I know that years ago, my mother and I adopted a very elderly dog that, like this cat, had been abandoned in the middle of winter. This dog had cataracts in both eyes, couldn’t hear, and was so matted when it was brought in that the shelter people had no idea whatsoever what type of dog it was. (It was a Lhasa Apso.) We were horrified that a dog like that had been abandoned at such an old age, left to fend for itself in the middle of a Wisconsin winter…that the dog had survived its ordeal was wonderful, but why did it have to go through it at all?

(Needless to say, that little dog was better off with us, and had a couple of good years where he was pampered, well-fed, well-treated, and basically lived the life of Reilly.)

I know that there are many stray animals out there in need of loving homes. There are more cats, dogs, and other assorted pets that have been left on the sides of roads or maybe ran away and couldn’t find their way back home.

My hope is, that by writing this blog, you will think about how you can help the neglected animals in your area. Many are loving, affectionate, and really want a “forever home.” But for whatever reason, they are out there, alone, in the dark, without food, without water, without shelter…and I find that so unconscionable, I just have no words for it.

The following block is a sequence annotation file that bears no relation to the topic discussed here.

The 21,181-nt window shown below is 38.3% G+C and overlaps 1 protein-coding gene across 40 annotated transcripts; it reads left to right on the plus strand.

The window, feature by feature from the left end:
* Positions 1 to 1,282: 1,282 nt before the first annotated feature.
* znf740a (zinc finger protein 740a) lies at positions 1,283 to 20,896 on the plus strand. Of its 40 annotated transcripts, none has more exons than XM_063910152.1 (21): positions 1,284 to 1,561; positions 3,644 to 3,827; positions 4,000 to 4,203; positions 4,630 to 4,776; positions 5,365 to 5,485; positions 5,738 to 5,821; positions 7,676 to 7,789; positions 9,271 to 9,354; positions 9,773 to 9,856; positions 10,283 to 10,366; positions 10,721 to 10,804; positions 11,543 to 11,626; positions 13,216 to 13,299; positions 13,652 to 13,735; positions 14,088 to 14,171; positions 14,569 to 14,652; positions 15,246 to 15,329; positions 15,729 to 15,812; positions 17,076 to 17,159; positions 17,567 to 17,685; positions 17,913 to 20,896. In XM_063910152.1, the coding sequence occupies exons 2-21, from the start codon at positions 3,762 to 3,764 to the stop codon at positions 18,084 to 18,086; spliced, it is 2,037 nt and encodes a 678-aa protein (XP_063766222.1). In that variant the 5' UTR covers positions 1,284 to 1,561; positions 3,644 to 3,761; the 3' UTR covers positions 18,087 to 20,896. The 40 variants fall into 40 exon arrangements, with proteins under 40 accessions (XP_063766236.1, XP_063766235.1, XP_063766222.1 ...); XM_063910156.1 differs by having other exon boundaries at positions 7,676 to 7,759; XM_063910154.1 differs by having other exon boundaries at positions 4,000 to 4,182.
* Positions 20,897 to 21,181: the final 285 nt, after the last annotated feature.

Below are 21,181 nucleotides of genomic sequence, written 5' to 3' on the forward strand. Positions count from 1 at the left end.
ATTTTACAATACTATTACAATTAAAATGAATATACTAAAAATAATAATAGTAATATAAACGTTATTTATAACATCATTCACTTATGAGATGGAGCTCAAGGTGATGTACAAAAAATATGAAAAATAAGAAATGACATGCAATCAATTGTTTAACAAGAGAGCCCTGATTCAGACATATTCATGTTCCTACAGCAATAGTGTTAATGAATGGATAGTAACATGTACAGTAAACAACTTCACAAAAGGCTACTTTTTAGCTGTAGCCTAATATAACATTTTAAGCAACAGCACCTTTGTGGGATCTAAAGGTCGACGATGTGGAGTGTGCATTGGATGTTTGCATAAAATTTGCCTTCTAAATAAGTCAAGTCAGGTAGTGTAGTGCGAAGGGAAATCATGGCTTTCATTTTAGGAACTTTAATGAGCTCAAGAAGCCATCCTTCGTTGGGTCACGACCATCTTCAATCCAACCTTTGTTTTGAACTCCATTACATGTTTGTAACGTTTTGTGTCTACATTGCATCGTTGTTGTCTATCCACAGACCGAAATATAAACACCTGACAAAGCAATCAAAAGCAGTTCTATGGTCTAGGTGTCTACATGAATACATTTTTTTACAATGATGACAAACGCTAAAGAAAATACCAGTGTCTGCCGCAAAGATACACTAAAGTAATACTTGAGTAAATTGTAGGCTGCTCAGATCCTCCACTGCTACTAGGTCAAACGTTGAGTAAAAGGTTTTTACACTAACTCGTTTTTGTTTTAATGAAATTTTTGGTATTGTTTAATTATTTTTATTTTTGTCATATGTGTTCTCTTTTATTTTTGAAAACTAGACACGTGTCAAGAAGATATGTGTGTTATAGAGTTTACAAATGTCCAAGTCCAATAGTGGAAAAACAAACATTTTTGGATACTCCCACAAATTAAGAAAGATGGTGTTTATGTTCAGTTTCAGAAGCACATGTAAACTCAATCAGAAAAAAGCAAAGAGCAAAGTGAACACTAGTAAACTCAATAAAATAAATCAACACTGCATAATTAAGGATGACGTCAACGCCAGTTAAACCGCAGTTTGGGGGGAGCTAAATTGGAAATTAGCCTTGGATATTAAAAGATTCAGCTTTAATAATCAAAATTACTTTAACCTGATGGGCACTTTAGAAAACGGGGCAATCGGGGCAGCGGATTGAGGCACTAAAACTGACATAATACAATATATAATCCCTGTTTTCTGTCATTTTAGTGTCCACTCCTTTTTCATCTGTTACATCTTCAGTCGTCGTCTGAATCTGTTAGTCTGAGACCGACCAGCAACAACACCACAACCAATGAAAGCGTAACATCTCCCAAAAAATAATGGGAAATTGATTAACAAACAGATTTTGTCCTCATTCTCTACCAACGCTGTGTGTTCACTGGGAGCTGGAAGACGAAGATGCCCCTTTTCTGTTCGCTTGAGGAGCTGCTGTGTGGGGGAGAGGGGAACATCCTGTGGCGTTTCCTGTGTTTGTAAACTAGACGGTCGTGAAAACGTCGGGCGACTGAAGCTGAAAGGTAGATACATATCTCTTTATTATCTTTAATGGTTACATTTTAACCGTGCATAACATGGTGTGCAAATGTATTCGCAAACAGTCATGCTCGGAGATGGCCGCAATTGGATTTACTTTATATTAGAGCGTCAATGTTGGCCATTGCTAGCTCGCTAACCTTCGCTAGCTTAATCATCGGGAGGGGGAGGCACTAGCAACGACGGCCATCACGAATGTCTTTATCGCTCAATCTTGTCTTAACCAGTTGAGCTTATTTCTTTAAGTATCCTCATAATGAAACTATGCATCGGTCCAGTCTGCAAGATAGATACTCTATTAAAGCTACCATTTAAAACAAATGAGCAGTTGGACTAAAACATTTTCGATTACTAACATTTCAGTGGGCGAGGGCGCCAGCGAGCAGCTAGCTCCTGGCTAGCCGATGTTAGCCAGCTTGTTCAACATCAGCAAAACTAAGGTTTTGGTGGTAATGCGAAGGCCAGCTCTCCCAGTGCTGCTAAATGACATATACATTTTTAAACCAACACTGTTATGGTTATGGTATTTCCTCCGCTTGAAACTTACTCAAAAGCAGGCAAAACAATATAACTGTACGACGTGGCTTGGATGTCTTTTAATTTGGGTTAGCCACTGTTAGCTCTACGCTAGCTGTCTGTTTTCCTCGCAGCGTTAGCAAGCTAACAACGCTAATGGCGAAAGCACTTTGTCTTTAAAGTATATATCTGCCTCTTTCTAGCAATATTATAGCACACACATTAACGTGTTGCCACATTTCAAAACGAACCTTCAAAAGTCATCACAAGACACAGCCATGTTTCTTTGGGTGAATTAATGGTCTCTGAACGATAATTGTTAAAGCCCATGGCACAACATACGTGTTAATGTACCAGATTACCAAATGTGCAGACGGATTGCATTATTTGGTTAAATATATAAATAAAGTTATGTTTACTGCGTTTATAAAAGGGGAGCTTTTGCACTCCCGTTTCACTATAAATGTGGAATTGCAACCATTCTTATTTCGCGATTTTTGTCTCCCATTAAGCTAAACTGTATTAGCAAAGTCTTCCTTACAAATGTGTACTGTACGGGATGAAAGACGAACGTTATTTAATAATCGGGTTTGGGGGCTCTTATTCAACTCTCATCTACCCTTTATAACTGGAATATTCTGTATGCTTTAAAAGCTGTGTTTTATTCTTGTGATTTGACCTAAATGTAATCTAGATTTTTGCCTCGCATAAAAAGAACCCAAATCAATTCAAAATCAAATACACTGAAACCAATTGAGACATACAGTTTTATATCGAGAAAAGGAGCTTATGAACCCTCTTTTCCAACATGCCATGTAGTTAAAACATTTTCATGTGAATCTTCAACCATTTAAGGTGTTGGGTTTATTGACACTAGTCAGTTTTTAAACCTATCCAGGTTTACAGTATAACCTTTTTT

So please. Do whatever you can to help the less fortunate among us, including the animals. Because they often get forgotten, and they can’t speak for themselves.

We must do it instead.

Couple Injured in Store Parking Lot Needs Your Help

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Folks, about a week ago in Racine, a young man was driving, high-speed, trying to get away from the police. (As per my policy, I will not name this person. He is a teenager.) He cut through a parking lot and hit two innocent pedestrians, who were coming out of Festival Foods on a Sunday morning.

This couple, Cheryl and Jeffrey Coopman, needs your help. They are raising their granddaughter alone, which was hard enough, as their daughter died last year. (See this story from WISN.com for further details.) They’re in their forties. And all they were doing was shopping at the grocery store.